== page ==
The complex multiplier block is shown below in Fig. 7. The multiplication by 0.7071 is achieved by a constant multiplier. This reduces the hardware requirement.

Fig.7:Complex Multiplier

C. Constant Multiplier: The design of constant multiplier is discussed in detail in tutorials of computational circuits. The multiplication by the constant 0.7071 can be expressed as

    \[ 0.7071x = (2^{-1} +  2^{-3} +  2^{-4} +  2^{-6} +  2^{-8})x\]

The constant multiplier is shown in Fig. 8. The RSH blocks are hardware wire-shift blocks to shift in right direction.

Fig. 8: Constant Multiplier

D. Delay Block: The delay blocks are added to synchronize the operations. Several registers are connected serially to form delay blocks.

Further optimization is possible in the FFT block. Like, in the dotted box of Fig. 5 instead of 4 delay blocks two delay blocks can be placed before the SB2 block. This way applying optimization is necessary.

4. Parallel to Serial Conversion (P2S): After successful domain transfer by the FFT block, the parallel output from the FFT block must be made serial due output pin shortage or many systems accept serial data. The block diagram of P2S is shown in Fig. 9 for 4 data samples. The load pulse first loads the parallel data samples to the registers through the Muxes. Then the p2s signal made them serial. The timing diagram is also shown.

Fig. 9: Parallel to Serial Conversion

Control Path of The FFT Processor

Proper operation of the FFT processor needs proper design of the controller. The control path for the FFT processor is shown in Fig. 10. Two important blocks in designing the controller is

Fig. 10: Control Scheme for FFT Implementation

A. Phase Generation (PG) Block: The PG block is shown in Fig. 11. The output phase (q) is generated when a start pulse is given and q is deactivated when a stop pulse is asserted. This block can be generated in other way but we have shown a simpler way to realize this operation.

Fig. 11: Phase Generation ( PG) Block

B. Loadable Counter: Loadable counters are discussed in the tutorials for sequential circuits. Loadable counter generate a Terminal Count (tc) signal when particular limit value (lmt) is reached.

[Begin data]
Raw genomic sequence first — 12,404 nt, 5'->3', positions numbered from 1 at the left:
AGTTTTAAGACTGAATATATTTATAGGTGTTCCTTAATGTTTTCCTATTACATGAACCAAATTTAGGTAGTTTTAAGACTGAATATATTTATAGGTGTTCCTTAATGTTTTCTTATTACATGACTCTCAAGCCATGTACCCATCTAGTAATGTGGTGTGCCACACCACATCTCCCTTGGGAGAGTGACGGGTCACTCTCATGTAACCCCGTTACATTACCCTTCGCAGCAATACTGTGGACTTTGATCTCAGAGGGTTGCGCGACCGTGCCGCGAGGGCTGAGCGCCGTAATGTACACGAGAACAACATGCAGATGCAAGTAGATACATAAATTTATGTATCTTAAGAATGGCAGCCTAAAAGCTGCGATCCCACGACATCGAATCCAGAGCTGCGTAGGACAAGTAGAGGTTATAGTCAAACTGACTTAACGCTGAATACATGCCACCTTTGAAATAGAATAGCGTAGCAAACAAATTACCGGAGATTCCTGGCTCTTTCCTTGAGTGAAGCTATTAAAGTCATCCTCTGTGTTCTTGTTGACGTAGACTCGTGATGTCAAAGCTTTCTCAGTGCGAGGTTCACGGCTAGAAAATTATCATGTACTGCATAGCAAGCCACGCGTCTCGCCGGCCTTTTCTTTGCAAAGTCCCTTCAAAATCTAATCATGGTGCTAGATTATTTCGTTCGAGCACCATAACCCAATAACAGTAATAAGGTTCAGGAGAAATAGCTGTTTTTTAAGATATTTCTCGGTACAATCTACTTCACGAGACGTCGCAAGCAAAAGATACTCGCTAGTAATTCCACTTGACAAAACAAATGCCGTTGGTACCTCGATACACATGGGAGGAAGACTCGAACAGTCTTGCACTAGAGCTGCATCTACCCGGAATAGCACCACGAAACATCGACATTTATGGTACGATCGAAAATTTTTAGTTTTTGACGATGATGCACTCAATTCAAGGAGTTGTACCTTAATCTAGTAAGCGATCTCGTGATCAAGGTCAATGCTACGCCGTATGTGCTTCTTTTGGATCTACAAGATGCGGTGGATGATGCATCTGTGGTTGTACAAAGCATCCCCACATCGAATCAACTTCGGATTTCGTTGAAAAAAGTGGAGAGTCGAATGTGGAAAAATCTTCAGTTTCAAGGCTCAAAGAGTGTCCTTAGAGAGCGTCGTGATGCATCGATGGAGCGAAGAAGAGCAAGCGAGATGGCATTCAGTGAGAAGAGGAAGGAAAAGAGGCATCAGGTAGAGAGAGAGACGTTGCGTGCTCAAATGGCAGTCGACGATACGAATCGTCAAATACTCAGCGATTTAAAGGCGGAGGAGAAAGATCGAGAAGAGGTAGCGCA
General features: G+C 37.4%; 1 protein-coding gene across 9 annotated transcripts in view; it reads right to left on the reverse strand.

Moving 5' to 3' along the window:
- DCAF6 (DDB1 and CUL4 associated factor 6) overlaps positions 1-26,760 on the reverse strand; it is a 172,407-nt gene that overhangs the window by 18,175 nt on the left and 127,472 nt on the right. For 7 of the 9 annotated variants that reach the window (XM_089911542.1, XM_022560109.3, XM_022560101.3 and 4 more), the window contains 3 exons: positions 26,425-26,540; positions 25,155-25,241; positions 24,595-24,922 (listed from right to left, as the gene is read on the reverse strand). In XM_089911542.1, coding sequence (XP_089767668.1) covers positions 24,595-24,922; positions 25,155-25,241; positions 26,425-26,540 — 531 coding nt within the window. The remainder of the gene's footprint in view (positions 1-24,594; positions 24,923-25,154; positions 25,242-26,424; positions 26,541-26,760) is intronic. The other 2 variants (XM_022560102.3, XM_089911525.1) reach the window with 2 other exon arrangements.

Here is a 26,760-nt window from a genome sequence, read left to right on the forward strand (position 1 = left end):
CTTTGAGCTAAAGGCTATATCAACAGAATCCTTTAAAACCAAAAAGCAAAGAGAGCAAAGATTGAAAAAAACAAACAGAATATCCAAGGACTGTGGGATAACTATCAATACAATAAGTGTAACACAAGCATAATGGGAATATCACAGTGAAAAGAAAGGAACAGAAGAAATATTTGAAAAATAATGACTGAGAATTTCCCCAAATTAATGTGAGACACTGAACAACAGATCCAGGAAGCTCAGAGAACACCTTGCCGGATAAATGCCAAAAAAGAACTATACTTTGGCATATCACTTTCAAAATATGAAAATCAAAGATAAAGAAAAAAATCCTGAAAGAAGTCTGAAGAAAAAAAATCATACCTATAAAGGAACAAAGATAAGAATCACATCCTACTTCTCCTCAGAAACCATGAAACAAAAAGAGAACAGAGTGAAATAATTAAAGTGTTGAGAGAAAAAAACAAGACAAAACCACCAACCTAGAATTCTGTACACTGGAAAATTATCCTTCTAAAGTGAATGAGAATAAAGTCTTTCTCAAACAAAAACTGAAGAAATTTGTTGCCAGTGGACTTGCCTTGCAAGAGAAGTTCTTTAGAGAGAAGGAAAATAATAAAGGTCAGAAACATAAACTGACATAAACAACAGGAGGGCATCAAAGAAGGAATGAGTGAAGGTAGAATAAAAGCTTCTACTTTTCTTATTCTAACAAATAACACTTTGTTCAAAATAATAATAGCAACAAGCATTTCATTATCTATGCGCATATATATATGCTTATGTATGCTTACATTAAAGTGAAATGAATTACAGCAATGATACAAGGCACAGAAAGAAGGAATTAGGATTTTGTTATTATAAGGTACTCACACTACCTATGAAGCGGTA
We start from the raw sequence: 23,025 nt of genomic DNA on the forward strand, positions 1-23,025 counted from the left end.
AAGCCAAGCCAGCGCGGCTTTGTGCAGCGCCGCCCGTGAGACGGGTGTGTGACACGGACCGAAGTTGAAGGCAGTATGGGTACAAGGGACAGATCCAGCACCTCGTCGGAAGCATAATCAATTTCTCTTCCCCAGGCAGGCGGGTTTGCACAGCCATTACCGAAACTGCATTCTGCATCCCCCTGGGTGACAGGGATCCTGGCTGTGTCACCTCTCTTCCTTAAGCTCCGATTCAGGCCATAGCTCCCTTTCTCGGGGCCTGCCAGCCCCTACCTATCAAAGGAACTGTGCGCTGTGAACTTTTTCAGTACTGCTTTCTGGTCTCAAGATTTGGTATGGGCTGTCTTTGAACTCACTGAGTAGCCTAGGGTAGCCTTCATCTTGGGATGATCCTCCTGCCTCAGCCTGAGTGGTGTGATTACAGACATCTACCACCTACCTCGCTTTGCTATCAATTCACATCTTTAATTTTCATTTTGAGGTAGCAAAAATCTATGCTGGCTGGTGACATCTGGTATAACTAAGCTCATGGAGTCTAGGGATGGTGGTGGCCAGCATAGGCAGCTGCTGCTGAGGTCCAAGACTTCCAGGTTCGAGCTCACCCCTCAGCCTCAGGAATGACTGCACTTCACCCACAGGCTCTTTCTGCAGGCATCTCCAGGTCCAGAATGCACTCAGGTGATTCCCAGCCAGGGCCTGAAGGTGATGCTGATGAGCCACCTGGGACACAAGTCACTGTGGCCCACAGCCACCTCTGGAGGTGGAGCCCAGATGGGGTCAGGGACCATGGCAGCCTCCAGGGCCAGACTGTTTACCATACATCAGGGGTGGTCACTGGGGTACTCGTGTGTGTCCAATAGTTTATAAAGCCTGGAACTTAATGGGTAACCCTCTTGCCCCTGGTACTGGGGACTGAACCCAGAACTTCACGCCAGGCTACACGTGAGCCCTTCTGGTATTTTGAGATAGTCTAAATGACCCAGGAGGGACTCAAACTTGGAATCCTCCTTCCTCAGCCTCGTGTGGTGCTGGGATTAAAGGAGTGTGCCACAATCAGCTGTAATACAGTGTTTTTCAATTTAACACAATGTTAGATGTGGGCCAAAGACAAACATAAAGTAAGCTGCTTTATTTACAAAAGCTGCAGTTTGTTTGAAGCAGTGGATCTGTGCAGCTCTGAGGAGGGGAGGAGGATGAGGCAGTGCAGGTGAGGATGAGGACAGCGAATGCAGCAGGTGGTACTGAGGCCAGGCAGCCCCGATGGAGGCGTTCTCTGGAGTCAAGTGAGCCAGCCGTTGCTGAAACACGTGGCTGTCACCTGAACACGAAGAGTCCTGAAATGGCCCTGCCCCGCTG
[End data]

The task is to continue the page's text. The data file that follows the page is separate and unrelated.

The start pulse generates en1 signal which activates the ROM and also goes to S2P block for serial to parallel conversion. The counter 1 provides address to the ROM. The counter generates tc1 signal after 8 clock pulses. The tc1 signal triggers another PG block. The second set of PG and counter block is for tracking the latency of the FFT block. After the latency of the FFT block, tc2 signal is generated which again triggers the 3rd set of PG-Counter blocks. The tc2 and en3 signal works as load and p2s signals in P2S block respectively. The tc2 signal is synced with the first output of FFT block.

FFT Processor Output and Design Performance

The output of the FFT processor is shown in Fig. 12 according to the example shown [1]. Input data samples are real but output is imaginary.

Fig.12: Simulation Result

The FFT processor is implemented on SPARTAN 3E starter kit. The design performance is shown below in the following table.

ParametersFFT Implementation
FPGA Devicexc3s500e-4fg320
Slice Register Count1030 (11%)
4-Input LUTs Count831 (8%)
Occupied Slices Count777 (16%)
Maximum Frequency (MHz)229.51
Dynamic Power (mW)329

1 Reconfigurable Lab Presentation Slide.

13 thoughts on “FPGA Implementation of 8-Point FFT”

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    1. Have you implemented this code on any fpga boards and got results?
      If yes please help me in implementing this code on zedboard which I have.
      I have been trying this for almost 6 months to implement.
      I have implemented this code, but I have not got the results. I have used ILA9Integrated Logic Analyser) to capture results on laptop monitor.

      let’s meet on any meeting plattform, and you guide me.

      1. Yes…this code is implemented on FPGA. You can mention the problems you are facing while implementing the code.

  2. Your means of describing all in this piece of writing is genuinely fastidious, every one be able to effortlessly understand
    it, Thanks a lot.


          Don’t think that u are buying it.. Think that u are making a small contribution to the site….

    1. I think it is simply radix -2 architecture not radix-2^2. You can refer any book for simple FFT signal flow for Decimation in Time.